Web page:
Anyway, we got home and sure enough I got a call saying the doctor had already looked over it and sent the prescriptions through to the pharmacy. All sorted, or at least you’d think it was.
At about 5:30pm I walked up the road to the pharmacy to collect all my meds. As the prescription had only just come in there was a wait. Fair enough. But when I returned from my detour visit to Waitrose, I was greeted with the news that they didn’t have Phenytoin in stock. I only had two doses left.
The pharmacist did what he could, getting me as many pills as possible and made sure to write a note in regards for what they still owe me (multiple pills were not in stock). He said he was surprised as I normally give them plenty of time. And I do. I had a such a hard time getting pills last summer (a story I’ve never actually fully written up) that I always make sure to order 2-3 weeks in advance. But I was advised against this by the GP last week. I was given false information and consequently an extreme amount of stress.
The reality is ongoing conditions don’t pause or disappear just because there is a global pandemic, if anything they become more significant. And I just don’t understand why no-one’s been ‘keeping an eye one me’. Increased suicide rates have been (not proven) reported in regards to multiple age groups. The affects COVID may have on one’s mental health has been discussed continuously throughout this time. And yet I was left without any sign that anyone was willing to help me.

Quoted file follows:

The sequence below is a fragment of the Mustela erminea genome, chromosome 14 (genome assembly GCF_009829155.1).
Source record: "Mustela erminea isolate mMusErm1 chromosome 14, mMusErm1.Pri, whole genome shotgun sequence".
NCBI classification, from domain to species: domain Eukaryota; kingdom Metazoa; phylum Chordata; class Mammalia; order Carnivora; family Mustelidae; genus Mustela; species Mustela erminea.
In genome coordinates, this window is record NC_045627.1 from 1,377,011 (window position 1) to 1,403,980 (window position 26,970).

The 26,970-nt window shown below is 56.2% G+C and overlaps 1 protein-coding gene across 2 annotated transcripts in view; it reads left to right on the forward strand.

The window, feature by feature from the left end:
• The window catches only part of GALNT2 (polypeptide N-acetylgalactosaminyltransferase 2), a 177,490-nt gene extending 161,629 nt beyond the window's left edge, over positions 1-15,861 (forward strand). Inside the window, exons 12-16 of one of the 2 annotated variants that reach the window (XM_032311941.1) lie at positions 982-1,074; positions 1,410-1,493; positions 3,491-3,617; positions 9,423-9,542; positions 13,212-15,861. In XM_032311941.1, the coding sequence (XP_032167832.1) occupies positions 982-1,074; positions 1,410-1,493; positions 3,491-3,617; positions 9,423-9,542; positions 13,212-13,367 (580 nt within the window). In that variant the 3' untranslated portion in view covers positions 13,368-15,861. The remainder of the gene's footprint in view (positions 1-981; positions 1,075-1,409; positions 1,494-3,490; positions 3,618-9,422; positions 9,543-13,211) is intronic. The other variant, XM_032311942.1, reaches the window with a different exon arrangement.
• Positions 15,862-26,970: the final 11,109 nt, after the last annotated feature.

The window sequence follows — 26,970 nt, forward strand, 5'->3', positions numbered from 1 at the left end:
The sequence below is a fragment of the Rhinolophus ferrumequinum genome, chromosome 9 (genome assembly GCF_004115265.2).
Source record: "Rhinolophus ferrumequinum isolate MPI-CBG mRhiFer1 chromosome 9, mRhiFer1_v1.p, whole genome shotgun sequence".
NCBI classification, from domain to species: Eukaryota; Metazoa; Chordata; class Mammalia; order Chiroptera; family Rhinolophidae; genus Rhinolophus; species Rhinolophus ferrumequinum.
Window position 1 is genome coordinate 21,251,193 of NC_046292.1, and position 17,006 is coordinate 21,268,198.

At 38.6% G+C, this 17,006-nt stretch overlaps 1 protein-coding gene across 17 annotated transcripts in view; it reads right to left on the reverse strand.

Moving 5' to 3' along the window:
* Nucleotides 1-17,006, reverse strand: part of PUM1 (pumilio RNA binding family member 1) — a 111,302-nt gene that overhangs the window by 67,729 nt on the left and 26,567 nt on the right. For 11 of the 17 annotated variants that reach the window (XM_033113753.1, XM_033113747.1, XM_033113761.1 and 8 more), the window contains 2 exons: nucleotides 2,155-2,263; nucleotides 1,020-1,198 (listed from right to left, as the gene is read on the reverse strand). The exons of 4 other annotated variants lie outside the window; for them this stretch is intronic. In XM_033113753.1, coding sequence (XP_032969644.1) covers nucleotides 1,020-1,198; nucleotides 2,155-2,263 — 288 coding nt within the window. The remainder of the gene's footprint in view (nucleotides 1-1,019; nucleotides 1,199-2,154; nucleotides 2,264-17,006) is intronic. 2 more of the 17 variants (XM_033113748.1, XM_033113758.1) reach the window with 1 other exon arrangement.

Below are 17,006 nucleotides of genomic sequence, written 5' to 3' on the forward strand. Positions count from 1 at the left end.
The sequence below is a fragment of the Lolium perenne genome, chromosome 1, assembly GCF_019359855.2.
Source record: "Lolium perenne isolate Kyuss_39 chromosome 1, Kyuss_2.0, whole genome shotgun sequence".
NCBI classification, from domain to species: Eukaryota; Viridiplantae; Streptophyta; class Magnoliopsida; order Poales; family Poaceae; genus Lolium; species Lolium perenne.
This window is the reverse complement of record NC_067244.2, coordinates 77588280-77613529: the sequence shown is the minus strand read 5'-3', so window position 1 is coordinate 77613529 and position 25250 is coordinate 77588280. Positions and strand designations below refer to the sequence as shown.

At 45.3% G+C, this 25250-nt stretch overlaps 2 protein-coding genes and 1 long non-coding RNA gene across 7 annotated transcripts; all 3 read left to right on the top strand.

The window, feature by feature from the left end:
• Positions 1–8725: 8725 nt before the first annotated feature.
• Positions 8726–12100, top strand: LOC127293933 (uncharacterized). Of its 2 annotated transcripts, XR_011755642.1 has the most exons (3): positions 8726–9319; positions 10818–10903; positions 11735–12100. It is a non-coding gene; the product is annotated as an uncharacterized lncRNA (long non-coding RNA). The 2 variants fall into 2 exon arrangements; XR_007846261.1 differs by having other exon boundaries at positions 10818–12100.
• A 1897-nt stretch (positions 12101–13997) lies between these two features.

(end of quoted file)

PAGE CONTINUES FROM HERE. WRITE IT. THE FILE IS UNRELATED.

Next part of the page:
What happened to the 750,000 NHS Volunteer Responders? Why aren’t they contacting ‘vulnerable’ people in their areas? What happened to our National Health SERVICE?
Now I don’t want to disregard or disrespect the NHS in any way. It is an amazing system that I am beyond grateful to have access to. I understand things have been beyond difficult. The whole world has been at its limits and the NHS especially. But COVID rates begun dropping months ago. Where’s the follow up? I last saw my GP about my mental health in January, they’re meant to check up with you frequently!
Something needs to change. If it doesn’t hundreds of others like myself are going to start falling through the expanding cracks. We all know COVID is back on the rise. Appointments are just going to get tougher again. So alternative forms of support need to be in place. I need to know that if I feel low, or the new meds have a negative effect, I can get help.
It shouldn’t take six phone calls to get help!
I’ll repeat ongoing conditions don’t pause or disappear. So if you know anyone dealing with a long term health problem. Reach out to them. Ask how they are. This time is hard enough without having to deal with an ongoing condition alone.